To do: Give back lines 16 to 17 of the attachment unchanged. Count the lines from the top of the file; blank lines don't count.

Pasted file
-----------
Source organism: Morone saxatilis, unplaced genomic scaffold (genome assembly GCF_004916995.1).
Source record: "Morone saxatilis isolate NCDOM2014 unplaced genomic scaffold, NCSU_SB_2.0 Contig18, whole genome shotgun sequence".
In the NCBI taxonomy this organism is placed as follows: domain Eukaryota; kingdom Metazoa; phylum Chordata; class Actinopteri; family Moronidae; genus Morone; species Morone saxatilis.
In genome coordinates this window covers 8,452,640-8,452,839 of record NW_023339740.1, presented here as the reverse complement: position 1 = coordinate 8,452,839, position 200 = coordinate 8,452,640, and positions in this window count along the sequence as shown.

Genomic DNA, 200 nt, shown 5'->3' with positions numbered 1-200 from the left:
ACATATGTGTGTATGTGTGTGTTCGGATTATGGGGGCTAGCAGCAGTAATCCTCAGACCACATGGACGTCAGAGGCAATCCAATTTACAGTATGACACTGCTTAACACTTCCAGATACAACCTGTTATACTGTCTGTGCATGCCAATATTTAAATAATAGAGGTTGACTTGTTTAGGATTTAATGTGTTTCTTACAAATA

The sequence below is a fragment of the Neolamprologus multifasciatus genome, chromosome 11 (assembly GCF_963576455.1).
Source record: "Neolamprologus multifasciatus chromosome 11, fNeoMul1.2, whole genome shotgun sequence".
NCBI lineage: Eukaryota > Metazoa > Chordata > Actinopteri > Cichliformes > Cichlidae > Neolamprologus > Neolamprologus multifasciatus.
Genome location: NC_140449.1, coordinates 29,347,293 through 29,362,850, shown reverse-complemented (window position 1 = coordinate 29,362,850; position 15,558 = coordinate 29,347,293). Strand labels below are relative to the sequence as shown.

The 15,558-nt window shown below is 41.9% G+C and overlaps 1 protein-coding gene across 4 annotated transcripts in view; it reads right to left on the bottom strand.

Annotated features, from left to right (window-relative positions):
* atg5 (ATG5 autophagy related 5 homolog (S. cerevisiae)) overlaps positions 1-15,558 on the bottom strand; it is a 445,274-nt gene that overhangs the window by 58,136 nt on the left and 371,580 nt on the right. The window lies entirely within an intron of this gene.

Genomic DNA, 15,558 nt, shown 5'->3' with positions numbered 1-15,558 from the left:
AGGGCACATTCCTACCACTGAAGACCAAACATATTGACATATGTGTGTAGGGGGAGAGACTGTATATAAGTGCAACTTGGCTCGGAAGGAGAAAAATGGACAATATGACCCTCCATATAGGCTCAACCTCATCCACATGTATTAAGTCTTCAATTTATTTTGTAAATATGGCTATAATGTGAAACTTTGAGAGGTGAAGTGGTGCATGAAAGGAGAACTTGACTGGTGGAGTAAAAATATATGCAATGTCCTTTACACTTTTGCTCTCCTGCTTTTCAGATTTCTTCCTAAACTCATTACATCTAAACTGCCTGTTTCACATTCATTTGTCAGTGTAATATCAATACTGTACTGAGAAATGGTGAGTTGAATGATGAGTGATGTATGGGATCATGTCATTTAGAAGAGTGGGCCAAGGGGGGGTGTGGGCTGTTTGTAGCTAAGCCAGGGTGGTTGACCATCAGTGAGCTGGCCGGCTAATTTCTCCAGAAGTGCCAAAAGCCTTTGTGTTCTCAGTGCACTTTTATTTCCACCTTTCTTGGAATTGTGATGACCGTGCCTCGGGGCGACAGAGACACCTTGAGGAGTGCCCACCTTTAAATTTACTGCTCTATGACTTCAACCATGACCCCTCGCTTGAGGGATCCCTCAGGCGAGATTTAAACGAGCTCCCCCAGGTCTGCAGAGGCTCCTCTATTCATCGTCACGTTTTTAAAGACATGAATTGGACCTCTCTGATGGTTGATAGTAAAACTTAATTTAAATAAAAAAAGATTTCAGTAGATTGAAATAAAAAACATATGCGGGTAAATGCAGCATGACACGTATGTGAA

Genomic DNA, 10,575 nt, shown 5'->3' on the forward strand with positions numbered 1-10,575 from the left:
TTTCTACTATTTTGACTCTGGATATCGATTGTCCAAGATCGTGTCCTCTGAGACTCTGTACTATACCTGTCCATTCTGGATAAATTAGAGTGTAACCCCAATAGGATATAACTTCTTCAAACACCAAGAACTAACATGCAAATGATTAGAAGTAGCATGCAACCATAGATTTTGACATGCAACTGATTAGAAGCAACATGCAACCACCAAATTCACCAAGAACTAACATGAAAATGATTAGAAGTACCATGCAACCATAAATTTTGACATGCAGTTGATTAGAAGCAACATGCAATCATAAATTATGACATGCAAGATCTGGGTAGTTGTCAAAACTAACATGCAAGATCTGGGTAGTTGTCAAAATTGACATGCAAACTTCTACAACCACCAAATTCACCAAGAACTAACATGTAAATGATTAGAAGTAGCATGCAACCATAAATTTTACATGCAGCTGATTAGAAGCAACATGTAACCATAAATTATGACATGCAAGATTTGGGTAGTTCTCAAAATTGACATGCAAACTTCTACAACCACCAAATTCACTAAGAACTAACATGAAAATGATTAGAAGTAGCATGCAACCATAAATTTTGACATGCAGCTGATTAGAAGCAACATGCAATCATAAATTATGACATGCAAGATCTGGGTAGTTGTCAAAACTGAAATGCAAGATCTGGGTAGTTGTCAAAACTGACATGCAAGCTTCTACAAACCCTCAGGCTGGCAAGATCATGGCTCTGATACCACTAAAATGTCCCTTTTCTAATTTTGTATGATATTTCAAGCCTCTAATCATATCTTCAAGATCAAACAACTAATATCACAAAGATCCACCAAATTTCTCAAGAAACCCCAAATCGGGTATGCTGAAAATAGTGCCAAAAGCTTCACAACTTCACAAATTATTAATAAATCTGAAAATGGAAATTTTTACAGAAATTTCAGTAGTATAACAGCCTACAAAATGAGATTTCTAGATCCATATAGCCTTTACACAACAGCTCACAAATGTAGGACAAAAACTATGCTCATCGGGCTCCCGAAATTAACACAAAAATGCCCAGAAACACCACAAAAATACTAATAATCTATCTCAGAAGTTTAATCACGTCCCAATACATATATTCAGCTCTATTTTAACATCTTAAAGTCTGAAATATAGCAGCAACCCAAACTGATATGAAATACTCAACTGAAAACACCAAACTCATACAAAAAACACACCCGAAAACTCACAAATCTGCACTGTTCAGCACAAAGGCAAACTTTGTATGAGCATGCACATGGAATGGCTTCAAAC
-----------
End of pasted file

Genomic DNA, 10,575 nt, shown 5'->3' on the forward strand with positions numbered 1-10,575 from the left:
TTTCTACTATTTTGACTCTGGATATCGATTGTCCAAGATCGTGTCCTCTGAGACTCTGTACTATACCTGTCCATTCTGGATAAATTAGAGTGTAACCCCAATAGGATATAACTTCTTCAAACACCAAGAACTAACATGCAAATGATTAGAAGTAGCATGCAACCATAGATTTTGACATGCAACTGATTAGAAGCAACATGCAACCACCAAATTCACCAAGAACTAACATGAAAATGATTAGAAGTACCATGCAACCATAAATTTTGACATGCAGTTGATTAGAAGCAACATGCAATCATAAATTATGACATGCAAGATCTGGGTAGTTGTCAAAACTAACATGCAAGATCTGGGTAGTTGTCAAAATTGACATGCAAACTTCTACAACCACCAAATTCACCAAGAACTAACATGTAAATGATTAGAAGTAGCATGCAACCATAAATTTTACATGCAGCTGATTAGAAGCAACATGTAACCATAAATTATGACATGCAAGATTTGGGTAGTTCTCAAAATTGACATGCAAACTTCTACAACCACCAAATTCACTAAGAACTAACATGAAAATGATTAGAAGTAGCATGCAACCATAAATTTTGACATGCAGCTGATTAGAAGCAACATGCAATCATAAATTATGACATGCAAGATCTGGGTAGTTGTCAAAACTGAAATGCAAGATCTGGGTAGTTGTCAAAACTGACATGCAAGCTTCTACAAACCCTCAGGCTGGCAAGATCATGGCTCTGATACCACTAAAATGTCCCTTTTCTAATTTTGTATGATATTTCAAGCCTCTAATCATATCTTCAAGATCAAACAACTAATATCACAAAGATCCACCAAATTTCTCAAGAAACCCCAAATCGGGTATGCTGAAAATAGTGCCAAAAGCTTCACAACTTCACAAATTATTAATAAATCTGAAAATGGAAATTTTTACAGAAATTTCAGTAGTATAACAGCCTACAAAATGAGATTTCTAGATCCATATAGCCTTTACACAACAGCTCACAAATGTAGGACAAAAACTATGCTCATCGGGCTCCCGAAATTAACACAAAAATGCCCAGAAACACCACAAAAATACTAATAATCTATCTCAGAAGTTTAATCACGTCCCAATACATATATTCAGCTCTATTTTAACATCTTAAAGTCTGAAATATAGCAGCAACCCAAACTGATATGAAATACTCAACTGAAAACACCAAACTCATACAAAAAACACACCCGAAAACTCACAAATCTGCACTGTTCAGCACAAAGGCAAACTTTGTATGAGCATGCACATGGAATGGCTTCAAAC